Don’t Be Afraid To Be Alone - The Benefits Of Introversion
Published March 3, 2024
For a country that prides itself on being a world leader, fostering international peace treaties, and brokering mega deals, it's no surprise the United States is fascinated with the "extrovert."
Extroversion, a personality style characterized by assertive yet affable and action-oriented traits, is highly praised.
The ability to create small talk and forge new relationships quickly is typically the archetype of an effortless family, friendship, business, and romantic connection.
And yet, the benefits of introversion - a personality style more focused and affected by inward-turning thoughts, feelings, and moods - fall by the wayside.
Introversion can be a perplexing yet breathtaking journey towards a deeper, more genuine understanding of oneself for those who identify with the latter.
For a society that heavily promotes social engagement and interaction, purposely straying from this norm can lead to a more fulfilling life. Don't feel the need to keep up with those who thrive differently than you do.
Consider these seven benefits to living a bit more off the beaten track and uncover the advantages of being alone and taking time for yourself.
● Discover Your Serenity
When you're alone, you're able to discover, learn, grow, and make personal mistakes without influence from third parties. With this unadulterated freedom, you have a chance to examine, reflect, define who you are. There's no fear nor timelines when you are the only one on your schedule.
● Increase Your Productivity
The notion that more extensive and inclusive teams will enhance productivity and team effectiveness is not entirely true. Individuals that lack personal space will succumb to mental noise. As expected, this noise will negatively affect performance. Additionally, personal thoughts can be processed and studied deeper without distractions.
● Find Joy In Helping Others
Sometimes the greatest gift is the gift of helping others. While the concept of volunteering is not necessarily an isolated activity, reaping the personal benefits might be. In a 2020 UK-based study, researchers discovered that participants who volunteered monthly over a 20-year span were happy to report a more fulfilling and positive sense of wellbeing.
● Engage In Your Deeper Passions
When left to your own devices, time restraints are void, and the ability to explore new passions or engage in old ones is mentally freeing. From questions you've had for days or months to engaging in thought-provoking skills and activities like reading or painting, the ability to investigate your inner affections will make time alone feel carefree.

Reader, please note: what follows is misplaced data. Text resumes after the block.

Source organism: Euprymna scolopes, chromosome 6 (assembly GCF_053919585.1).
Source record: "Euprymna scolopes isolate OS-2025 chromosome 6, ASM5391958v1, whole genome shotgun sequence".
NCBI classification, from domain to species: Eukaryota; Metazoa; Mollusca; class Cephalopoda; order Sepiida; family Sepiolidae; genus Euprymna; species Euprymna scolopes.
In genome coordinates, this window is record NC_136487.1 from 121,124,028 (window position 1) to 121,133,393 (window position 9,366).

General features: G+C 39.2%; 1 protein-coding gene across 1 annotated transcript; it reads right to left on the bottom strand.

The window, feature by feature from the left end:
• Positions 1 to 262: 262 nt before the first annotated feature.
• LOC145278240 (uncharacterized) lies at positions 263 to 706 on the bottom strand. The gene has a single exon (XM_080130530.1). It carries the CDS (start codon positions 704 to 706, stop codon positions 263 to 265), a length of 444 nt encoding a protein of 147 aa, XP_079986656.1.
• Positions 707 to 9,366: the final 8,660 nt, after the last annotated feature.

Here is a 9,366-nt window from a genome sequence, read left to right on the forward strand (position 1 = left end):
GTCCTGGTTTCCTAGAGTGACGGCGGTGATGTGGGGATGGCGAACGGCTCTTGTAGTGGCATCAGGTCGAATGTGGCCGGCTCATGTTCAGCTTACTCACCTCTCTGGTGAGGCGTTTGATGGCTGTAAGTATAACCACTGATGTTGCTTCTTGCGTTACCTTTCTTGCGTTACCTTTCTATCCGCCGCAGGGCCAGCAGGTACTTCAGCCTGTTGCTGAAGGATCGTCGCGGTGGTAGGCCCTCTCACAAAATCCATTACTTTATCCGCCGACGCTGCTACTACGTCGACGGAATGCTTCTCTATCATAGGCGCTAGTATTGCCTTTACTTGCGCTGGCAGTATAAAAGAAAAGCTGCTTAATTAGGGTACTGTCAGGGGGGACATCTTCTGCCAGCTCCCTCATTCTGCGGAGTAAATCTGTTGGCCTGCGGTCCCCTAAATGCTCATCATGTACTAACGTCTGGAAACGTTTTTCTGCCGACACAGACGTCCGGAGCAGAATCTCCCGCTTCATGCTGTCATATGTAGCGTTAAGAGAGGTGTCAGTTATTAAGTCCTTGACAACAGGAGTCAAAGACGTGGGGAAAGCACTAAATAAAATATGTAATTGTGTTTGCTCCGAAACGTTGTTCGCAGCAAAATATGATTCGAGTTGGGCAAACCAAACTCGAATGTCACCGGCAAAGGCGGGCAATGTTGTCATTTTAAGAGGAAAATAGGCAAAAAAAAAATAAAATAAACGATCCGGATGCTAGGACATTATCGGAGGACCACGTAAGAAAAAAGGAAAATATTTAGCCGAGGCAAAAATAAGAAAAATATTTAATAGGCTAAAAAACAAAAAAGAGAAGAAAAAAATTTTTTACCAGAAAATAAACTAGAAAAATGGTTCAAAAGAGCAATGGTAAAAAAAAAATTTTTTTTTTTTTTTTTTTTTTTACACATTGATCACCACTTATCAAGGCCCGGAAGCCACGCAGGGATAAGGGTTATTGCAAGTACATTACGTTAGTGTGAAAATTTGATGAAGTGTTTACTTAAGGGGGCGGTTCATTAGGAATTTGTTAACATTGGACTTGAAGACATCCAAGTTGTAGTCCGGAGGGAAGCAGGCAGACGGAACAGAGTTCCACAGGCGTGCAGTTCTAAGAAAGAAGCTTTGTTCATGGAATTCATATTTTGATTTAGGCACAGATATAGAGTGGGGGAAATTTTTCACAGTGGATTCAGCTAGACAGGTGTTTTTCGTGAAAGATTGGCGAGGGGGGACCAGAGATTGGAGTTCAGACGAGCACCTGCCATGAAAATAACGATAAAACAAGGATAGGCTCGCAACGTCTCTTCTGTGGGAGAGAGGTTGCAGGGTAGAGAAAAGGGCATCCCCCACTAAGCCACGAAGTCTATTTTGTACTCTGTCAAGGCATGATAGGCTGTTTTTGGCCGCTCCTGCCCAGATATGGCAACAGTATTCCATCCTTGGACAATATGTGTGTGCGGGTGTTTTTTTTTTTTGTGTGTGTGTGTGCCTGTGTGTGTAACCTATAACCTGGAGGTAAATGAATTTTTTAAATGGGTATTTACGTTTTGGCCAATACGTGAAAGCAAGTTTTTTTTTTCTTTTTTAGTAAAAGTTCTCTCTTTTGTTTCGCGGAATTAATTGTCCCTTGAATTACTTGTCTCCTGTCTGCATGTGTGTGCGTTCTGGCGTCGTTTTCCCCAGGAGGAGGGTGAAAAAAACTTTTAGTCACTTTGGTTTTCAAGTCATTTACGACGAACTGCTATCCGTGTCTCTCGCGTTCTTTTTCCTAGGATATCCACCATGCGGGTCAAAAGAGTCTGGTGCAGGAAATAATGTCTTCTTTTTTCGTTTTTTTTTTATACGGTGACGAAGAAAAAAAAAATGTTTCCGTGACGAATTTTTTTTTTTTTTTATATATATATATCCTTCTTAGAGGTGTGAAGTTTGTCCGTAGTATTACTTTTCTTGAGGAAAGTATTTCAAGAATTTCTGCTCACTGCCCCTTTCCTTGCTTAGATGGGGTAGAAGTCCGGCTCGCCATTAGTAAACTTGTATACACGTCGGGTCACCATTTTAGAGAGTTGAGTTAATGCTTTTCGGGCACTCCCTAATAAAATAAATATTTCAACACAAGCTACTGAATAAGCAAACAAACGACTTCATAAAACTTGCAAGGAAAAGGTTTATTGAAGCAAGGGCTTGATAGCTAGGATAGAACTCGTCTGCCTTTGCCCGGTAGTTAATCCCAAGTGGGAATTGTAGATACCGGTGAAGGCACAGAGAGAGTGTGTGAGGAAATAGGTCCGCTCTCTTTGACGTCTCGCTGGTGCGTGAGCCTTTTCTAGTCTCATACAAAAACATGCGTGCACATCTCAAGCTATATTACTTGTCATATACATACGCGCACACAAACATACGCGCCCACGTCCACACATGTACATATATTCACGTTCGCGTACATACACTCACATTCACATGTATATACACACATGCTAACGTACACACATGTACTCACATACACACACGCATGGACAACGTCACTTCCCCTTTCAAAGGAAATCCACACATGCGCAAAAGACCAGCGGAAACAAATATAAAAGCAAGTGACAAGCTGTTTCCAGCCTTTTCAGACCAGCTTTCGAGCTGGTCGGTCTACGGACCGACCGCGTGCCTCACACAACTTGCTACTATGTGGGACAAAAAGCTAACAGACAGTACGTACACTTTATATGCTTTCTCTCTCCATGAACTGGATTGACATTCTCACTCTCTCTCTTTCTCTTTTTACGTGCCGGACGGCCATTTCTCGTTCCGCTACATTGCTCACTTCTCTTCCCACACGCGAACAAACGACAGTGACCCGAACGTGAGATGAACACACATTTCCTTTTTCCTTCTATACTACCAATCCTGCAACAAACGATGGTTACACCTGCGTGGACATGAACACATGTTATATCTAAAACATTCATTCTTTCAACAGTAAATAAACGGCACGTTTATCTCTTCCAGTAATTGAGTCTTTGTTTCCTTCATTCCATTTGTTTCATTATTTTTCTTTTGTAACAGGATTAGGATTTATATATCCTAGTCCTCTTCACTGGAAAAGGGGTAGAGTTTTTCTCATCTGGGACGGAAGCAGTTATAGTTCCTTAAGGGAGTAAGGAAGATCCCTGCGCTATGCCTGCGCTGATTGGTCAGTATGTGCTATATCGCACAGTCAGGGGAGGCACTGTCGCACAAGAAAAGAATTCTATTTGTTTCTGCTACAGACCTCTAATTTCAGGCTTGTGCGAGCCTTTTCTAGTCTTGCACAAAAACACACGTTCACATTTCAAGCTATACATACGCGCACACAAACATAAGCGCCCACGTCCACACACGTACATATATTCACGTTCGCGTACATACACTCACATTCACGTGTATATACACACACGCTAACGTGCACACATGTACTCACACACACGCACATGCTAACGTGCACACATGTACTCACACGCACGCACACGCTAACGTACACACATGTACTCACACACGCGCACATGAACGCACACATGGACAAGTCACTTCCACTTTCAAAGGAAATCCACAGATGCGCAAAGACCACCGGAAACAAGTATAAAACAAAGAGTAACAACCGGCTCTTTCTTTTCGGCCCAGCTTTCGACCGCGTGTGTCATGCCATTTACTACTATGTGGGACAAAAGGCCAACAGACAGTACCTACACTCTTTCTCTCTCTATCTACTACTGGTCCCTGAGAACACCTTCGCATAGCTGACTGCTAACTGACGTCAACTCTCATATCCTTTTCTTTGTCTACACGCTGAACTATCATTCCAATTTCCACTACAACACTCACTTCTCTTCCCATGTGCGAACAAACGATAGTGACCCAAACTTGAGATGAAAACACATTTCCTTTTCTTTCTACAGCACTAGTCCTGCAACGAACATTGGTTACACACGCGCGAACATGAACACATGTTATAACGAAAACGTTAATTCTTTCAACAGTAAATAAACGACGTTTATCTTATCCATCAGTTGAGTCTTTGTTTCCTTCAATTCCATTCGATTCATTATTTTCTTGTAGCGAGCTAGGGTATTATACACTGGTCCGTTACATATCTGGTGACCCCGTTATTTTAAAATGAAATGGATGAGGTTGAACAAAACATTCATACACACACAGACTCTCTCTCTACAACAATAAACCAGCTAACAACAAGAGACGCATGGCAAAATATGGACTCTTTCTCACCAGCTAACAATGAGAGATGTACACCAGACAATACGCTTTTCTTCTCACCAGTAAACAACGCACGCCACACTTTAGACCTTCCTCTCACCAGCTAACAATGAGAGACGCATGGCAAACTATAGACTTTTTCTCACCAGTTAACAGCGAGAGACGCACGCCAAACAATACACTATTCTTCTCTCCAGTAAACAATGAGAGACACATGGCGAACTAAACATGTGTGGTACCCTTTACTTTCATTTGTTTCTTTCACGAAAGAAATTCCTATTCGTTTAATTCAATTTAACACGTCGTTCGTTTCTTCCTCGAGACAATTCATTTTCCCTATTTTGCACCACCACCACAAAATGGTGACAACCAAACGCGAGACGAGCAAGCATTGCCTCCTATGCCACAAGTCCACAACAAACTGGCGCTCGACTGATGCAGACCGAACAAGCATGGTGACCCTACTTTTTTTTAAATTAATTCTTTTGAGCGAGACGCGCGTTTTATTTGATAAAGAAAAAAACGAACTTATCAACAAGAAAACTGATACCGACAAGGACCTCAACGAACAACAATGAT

● Exercise Your Body & Mind
According to a psychiatrist and regional medical director of Community Psychiatry, Leela R. Magavi, MD, "Partaking in a daily, mindful walk, or engaging in some form of physical activity could alleviate anxiety." A 2018 study supported this claim and stated that individuals that took it upon themselves to work out daily incurred nearly 40% fewer days of poor mental health. Who knew that an increase in heart rate ultimately rivaled a rise in mental health?
● Live A Life Outside The City
Walking, jogging, hiking, bird-watching, and canoeing are just some of the opportunities that await all of us if we take the time to step outside the home. A 2019 study reported that participants that spent over 120 minutes outside in nature each week mentioned a higher self-appraisal of good health and wellbeing.
● Practice Gratitude & Meditation
"I recommend my patients to list things they are thankful for physically, emotionally, and spiritually every morning and evening, especially when lonely during the holidays," mentions Magali. "Furthermore, creating gratitude lists and reading these out loud in front of the mirror could help target multiple sensory centers in the brain to maximize the benefits of this activity." Take the time to realize your daily affirmations and be thankful for all the positives in your life.
One personality style is not inherently better than the other, but it is best to realize the benefits of each.
Indeed, society openly celebrates the concept of extroversion. But individuals must find self-purpose and a sense of well-being through introversion.